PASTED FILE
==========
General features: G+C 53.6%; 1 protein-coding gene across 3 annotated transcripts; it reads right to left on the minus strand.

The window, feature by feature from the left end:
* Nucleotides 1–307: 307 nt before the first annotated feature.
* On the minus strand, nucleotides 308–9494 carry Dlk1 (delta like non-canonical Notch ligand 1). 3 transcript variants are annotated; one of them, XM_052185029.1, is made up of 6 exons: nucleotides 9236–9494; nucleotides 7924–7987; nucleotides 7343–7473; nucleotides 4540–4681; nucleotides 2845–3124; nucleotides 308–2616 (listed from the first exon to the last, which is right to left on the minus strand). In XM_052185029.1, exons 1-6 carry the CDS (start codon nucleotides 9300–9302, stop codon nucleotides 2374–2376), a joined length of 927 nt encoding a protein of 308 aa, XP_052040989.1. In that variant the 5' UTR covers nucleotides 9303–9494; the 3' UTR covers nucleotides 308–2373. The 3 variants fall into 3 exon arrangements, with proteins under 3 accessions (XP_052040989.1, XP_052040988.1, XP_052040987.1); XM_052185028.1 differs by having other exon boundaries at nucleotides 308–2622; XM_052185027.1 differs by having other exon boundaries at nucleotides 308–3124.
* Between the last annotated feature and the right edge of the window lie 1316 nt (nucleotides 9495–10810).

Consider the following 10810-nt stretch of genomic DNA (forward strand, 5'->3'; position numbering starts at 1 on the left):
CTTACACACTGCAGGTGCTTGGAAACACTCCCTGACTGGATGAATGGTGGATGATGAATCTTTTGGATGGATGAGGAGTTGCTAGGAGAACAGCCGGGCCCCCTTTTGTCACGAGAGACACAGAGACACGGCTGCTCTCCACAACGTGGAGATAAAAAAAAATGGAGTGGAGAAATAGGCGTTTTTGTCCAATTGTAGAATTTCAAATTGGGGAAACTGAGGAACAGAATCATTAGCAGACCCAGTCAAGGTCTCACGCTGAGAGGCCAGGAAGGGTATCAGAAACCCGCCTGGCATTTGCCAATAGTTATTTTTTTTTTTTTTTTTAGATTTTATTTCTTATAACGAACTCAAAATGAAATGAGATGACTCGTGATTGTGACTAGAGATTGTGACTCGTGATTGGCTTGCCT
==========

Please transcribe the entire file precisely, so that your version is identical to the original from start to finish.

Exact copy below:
General features: G+C 53.6%; 1 protein-coding gene across 3 annotated transcripts; it reads right to left on the minus strand.

The window, feature by feature from the left end:
* Nucleotides 1–307: 307 nt before the first annotated feature.
* On the minus strand, nucleotides 308–9494 carry Dlk1 (delta like non-canonical Notch ligand 1). 3 transcript variants are annotated; one of them, XM_052185029.1, is made up of 6 exons: nucleotides 9236–9494; nucleotides 7924–7987; nucleotides 7343–7473; nucleotides 4540–4681; nucleotides 2845–3124; nucleotides 308–2616 (listed from the first exon to the last, which is right to left on the minus strand). In XM_052185029.1, exons 1-6 carry the CDS (start codon nucleotides 9300–9302, stop codon nucleotides 2374–2376), a joined length of 927 nt encoding a protein of 308 aa, XP_052040989.1. In that variant the 5' UTR covers nucleotides 9303–9494; the 3' UTR covers nucleotides 308–2373. The 3 variants fall into 3 exon arrangements, with proteins under 3 accessions (XP_052040989.1, XP_052040988.1, XP_052040987.1); XM_052185028.1 differs by having other exon boundaries at nucleotides 308–2622; XM_052185027.1 differs by having other exon boundaries at nucleotides 308–3124.
* Between the last annotated feature and the right edge of the window lie 1316 nt (nucleotides 9495–10810).

Consider the following 10810-nt stretch of genomic DNA (forward strand, 5'->3'; position numbering starts at 1 on the left):
CTTACACACTGCAGGTGCTTGGAAACACTCCCTGACTGGATGAATGGTGGATGATGAATCTTTTGGATGGATGAGGAGTTGCTAGGAGAACAGCCGGGCCCCCTTTTGTCACGAGAGACACAGAGACACGGCTGCTCTCCACAACGTGGAGATAAAAAAAAATGGAGTGGAGAAATAGGCGTTTTTGTCCAATTGTAGAATTTCAAATTGGGGAAACTGAGGAACAGAATCATTAGCAGACCCAGTCAAGGTCTCACGCTGAGAGGCCAGGAAGGGTATCAGAAACCCGCCTGGCATTTGCCAATAGTTATTTTTTTTTTTTTTTTTAGATTTTATTTCTTATAACGAACTCAAAATGAAATGAGATGACTCGTGATTGTGACTAGAGATTGTGACTCGTGATTGGCTTGCCT